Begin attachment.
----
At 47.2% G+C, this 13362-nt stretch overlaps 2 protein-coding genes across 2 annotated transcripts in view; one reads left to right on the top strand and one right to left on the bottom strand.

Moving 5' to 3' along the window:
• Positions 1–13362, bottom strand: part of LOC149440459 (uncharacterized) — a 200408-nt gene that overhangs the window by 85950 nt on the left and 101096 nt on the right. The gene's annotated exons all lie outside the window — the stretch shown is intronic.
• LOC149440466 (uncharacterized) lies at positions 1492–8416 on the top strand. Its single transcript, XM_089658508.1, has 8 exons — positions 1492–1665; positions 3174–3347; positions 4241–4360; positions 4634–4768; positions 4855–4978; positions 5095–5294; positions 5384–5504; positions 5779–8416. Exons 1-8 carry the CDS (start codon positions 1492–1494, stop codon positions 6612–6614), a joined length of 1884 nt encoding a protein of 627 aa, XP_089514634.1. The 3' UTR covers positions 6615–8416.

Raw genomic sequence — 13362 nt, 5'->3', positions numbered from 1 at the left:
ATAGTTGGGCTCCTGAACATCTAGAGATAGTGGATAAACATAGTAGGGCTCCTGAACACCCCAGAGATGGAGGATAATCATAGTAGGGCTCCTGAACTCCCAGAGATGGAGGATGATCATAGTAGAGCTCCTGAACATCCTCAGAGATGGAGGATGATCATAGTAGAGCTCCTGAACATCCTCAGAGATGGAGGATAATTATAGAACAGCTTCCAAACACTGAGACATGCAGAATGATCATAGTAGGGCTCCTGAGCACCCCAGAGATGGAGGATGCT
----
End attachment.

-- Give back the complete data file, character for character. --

At 47.2% G+C, this 13362-nt stretch overlaps 2 protein-coding genes across 2 annotated transcripts in view; one reads left to right on the top strand and one right to left on the bottom strand.

Moving 5' to 3' along the window:
• Positions 1–13362, bottom strand: part of LOC149440459 (uncharacterized) — a 200408-nt gene that overhangs the window by 85950 nt on the left and 101096 nt on the right. The gene's annotated exons all lie outside the window — the stretch shown is intronic.
• LOC149440466 (uncharacterized) lies at positions 1492–8416 on the top strand. Its single transcript, XM_089658508.1, has 8 exons — positions 1492–1665; positions 3174–3347; positions 4241–4360; positions 4634–4768; positions 4855–4978; positions 5095–5294; positions 5384–5504; positions 5779–8416. Exons 1-8 carry the CDS (start codon positions 1492–1494, stop codon positions 6612–6614), a joined length of 1884 nt encoding a protein of 627 aa, XP_089514634.1. The 3' UTR covers positions 6615–8416.

Raw genomic sequence — 13362 nt, 5'->3', positions numbered from 1 at the left:
ATAGTTGGGCTCCTGAACATCTAGAGATAGTGGATAAACATAGTAGGGCTCCTGAACACCCCAGAGATGGAGGATAATCATAGTAGGGCTCCTGAACTCCCAGAGATGGAGGATGATCATAGTAGAGCTCCTGAACATCCTCAGAGATGGAGGATGATCATAGTAGAGCTCCTGAACATCCTCAGAGATGGAGGATAATTATAGAACAGCTTCCAAACACTGAGACATGCAGAATGATCATAGTAGGGCTCCTGAGCACCCCAGAGATGGAGGATGCT